Having someone contributing their time and skill is priceless. Contributors are the life-force of a project - not the core developers. Almost any core developer in Free and Open Source will undoubtedly tell you that development's gratitude is someone using it, thanking you for it, or better yet, improving it further by contributing something - a test, a documentation patch, or even opening tickets.

Except for Dancer's founder, Alexis (@sukria) Sukrieh, all Dancer core developers started as contributors. This includes yours truly and everyone else in the team. This hasn't changed since. We always saw and see ourselves simply as contributors with more responsibility.

Dancer has enjoyed the help of an astonishing amount of contributors. Overall, the Dancer project has received contributions from over 270 people. While this seems big it fails to account for many contributors and many forms of contribution. It's merely the number of recognized code committers.

Sam Batschelet organized the Dancer conference, Gabor Szabo took the Dancer website under his care, Peter Martini provided a Dancer Docker image, David Dick packages the project for Fedora, Paul Cochrane is working on improving the documentation for beginners, and there are numerous other examples for tremendous work done by the community.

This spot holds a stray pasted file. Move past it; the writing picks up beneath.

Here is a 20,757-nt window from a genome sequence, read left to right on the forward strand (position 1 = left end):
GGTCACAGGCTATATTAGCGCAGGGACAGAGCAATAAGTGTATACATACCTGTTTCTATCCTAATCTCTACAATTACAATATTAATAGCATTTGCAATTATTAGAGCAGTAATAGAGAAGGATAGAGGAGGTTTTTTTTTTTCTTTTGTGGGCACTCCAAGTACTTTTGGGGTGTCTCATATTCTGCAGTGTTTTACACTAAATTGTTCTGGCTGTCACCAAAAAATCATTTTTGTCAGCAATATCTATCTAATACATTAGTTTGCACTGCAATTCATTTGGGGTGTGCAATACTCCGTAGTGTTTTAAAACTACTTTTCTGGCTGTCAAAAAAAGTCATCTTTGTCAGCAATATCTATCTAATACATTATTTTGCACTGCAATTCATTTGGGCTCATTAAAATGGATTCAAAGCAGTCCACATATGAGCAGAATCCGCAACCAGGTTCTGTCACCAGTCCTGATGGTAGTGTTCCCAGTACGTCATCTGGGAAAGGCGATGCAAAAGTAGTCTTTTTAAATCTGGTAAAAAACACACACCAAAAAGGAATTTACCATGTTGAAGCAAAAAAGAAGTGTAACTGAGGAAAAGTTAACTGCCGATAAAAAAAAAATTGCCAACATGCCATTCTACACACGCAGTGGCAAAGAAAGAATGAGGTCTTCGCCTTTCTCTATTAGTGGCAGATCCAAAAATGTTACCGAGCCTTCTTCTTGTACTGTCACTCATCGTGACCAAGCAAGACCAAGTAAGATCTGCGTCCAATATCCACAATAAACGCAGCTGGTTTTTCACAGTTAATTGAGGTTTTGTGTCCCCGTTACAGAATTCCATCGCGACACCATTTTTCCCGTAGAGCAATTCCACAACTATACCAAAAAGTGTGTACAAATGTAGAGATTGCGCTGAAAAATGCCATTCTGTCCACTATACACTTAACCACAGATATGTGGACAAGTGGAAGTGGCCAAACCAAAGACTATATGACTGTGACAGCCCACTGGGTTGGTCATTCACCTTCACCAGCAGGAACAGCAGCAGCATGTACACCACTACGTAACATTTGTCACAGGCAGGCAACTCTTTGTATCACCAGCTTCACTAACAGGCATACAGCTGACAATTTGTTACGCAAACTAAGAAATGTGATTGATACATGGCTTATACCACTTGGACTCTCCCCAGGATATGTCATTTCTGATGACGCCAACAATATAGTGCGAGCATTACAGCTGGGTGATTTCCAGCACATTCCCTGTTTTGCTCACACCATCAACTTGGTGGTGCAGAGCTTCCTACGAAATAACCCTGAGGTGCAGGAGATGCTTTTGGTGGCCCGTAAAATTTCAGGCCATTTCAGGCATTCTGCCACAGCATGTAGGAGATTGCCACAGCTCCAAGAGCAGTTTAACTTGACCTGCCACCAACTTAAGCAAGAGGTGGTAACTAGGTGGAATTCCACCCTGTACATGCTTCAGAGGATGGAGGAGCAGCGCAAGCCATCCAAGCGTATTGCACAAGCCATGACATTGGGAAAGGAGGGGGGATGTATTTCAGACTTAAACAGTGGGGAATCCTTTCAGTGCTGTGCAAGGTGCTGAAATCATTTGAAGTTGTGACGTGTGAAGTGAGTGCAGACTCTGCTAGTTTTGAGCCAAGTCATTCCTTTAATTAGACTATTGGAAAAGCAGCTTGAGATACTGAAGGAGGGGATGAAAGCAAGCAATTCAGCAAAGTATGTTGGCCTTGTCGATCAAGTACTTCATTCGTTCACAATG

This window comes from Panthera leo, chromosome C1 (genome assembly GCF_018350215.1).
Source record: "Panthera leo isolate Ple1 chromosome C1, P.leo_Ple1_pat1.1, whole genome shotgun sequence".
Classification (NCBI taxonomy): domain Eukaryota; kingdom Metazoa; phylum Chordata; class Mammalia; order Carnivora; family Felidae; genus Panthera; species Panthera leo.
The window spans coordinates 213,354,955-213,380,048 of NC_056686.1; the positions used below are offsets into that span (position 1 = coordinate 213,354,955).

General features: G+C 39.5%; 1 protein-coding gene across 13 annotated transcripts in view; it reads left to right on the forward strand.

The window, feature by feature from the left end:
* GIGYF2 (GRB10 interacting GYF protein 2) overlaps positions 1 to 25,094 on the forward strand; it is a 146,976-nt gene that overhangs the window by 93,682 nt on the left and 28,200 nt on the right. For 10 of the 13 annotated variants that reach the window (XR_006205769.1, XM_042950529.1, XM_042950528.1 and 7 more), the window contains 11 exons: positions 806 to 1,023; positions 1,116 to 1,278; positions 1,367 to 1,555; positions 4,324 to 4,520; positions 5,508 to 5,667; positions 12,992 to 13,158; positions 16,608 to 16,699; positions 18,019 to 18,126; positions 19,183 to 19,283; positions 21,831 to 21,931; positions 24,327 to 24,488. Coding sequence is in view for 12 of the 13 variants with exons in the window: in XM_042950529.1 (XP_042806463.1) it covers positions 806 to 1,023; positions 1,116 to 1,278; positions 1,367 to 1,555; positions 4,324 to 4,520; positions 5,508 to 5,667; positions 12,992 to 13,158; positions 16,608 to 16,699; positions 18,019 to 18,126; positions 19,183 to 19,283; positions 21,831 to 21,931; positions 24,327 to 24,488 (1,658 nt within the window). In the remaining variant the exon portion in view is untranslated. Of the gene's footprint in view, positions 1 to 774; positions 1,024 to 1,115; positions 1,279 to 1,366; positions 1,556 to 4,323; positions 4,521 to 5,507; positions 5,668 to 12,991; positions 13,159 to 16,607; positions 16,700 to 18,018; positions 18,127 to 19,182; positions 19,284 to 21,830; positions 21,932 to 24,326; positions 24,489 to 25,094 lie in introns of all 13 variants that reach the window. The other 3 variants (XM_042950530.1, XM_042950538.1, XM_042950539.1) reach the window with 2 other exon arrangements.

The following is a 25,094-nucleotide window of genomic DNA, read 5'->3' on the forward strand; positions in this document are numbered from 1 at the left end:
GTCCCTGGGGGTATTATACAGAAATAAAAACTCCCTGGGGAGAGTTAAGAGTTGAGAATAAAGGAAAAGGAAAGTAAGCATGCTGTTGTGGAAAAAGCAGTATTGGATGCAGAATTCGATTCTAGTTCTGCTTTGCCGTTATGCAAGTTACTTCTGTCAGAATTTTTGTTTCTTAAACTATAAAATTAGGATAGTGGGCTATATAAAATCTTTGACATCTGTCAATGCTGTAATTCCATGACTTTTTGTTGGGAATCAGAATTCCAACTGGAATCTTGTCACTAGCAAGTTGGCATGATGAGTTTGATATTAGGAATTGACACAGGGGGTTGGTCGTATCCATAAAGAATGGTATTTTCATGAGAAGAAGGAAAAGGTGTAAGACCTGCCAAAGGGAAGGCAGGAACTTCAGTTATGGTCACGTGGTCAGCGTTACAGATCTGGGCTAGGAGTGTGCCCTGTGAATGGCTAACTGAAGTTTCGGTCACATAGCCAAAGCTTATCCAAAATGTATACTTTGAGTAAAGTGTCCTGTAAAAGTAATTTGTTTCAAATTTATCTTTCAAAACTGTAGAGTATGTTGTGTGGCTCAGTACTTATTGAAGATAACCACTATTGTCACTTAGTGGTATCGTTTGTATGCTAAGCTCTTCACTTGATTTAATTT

Let me take a moment to thank you all for the work you've done and the work that you do, in the community and for the community.

So now, where is all of this heading?

What the future holds...

It's hard to say what the future holds for Dancer, but we do have quite a few plans.

The short list contains:

  • Thorough documentation overhaul
  • Improve the plugin system for Dancer2
  • Port all useful plugins to Dancer2
  • Rewrite fair portions of the testing suite
  • Many core cleanups
  • Additional functionality
  • Speed optimizations
  • Compatibility shims
  • Code linting

We even have some idea regarding features we want to introduce:

  • Full asynchronous support
  • Route naming
  • Chained hooks
  • Stronger command line tooling
  • More decoupling of components

As you can see, there are plenty of ideas and the opportunities are abound.

While we want to add some of these features as quickly as possible, we need to make sure we get them right, that we design them well, that we do not overlap with other features, and that we don't have to revert them.

In fact, what we need is your help.

I can promise some will be difficult to implement, some will take considerable time, and some will be like trudging through mud (especially any OS compatibility work), but above all, I can promise you will have a good time. :)

I would like to thank everyone for an amazing year. I hope to see you and work with you this new year and provide you all with another set of articles at the next Advent Calendar.

Have a merry Christmas, a wonderful Hanukkah, and a tremendous Festivus, for the rest of us!


This article has been written by Sawyer X for the Perl Dancer Advent Calendar 2014.


No copyright retained. Enjoy.

2014 // Sawyer X <>